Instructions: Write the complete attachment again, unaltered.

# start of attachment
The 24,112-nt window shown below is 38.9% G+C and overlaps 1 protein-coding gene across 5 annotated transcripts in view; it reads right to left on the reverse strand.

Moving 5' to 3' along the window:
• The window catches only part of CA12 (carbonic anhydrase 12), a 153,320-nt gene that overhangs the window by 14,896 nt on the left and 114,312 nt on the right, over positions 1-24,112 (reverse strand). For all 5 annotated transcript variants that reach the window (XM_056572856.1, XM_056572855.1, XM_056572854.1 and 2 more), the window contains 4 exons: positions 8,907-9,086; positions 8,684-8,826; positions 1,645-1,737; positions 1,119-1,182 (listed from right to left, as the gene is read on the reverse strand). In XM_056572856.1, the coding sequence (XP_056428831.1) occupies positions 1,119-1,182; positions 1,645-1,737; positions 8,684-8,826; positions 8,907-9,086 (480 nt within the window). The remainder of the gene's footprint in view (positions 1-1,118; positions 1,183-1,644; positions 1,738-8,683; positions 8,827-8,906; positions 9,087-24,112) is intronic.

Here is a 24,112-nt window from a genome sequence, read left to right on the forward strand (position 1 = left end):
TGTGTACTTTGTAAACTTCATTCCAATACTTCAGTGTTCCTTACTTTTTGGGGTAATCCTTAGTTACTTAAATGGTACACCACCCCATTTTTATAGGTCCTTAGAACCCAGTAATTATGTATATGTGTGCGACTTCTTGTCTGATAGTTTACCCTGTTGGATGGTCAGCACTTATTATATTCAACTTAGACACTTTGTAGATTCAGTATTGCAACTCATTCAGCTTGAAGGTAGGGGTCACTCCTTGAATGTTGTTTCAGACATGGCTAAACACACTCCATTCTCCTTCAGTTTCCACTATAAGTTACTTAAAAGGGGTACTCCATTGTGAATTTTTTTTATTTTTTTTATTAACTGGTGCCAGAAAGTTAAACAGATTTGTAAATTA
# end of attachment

The 24,112-nt window shown below is 38.9% G+C and overlaps 1 protein-coding gene across 5 annotated transcripts in view; it reads right to left on the reverse strand.

Moving 5' to 3' along the window:
• The window catches only part of CA12 (carbonic anhydrase 12), a 153,320-nt gene that overhangs the window by 14,896 nt on the left and 114,312 nt on the right, over positions 1-24,112 (reverse strand). For all 5 annotated transcript variants that reach the window (XM_056572856.1, XM_056572855.1, XM_056572854.1 and 2 more), the window contains 4 exons: positions 8,907-9,086; positions 8,684-8,826; positions 1,645-1,737; positions 1,119-1,182 (listed from right to left, as the gene is read on the reverse strand). In XM_056572856.1, the coding sequence (XP_056428831.1) occupies positions 1,119-1,182; positions 1,645-1,737; positions 8,684-8,826; positions 8,907-9,086 (480 nt within the window). The remainder of the gene's footprint in view (positions 1-1,118; positions 1,183-1,644; positions 1,738-8,683; positions 8,827-8,906; positions 9,087-24,112) is intronic.

Here is a 24,112-nt window from a genome sequence, read left to right on the forward strand (position 1 = left end):
TGTGTACTTTGTAAACTTCATTCCAATACTTCAGTGTTCCTTACTTTTTGGGGTAATCCTTAGTTACTTAAATGGTACACCACCCCATTTTTATAGGTCCTTAGAACCCAGTAATTATGTATATGTGTGCGACTTCTTGTCTGATAGTTTACCCTGTTGGATGGTCAGCACTTATTATATTCAACTTAGACACTTTGTAGATTCAGTATTGCAACTCATTCAGCTTGAAGGTAGGGGTCACTCCTTGAATGTTGTTTCAGACATGGCTAAACACACTCCATTCTCCTTCAGTTTCCACTATAAGTTACTTAAAAGGGGTACTCCATTGTGAATTTTTTTTATTTTTTTTATTAACTGGTGCCAGAAAGTTAAACAGATTTGTAAATTA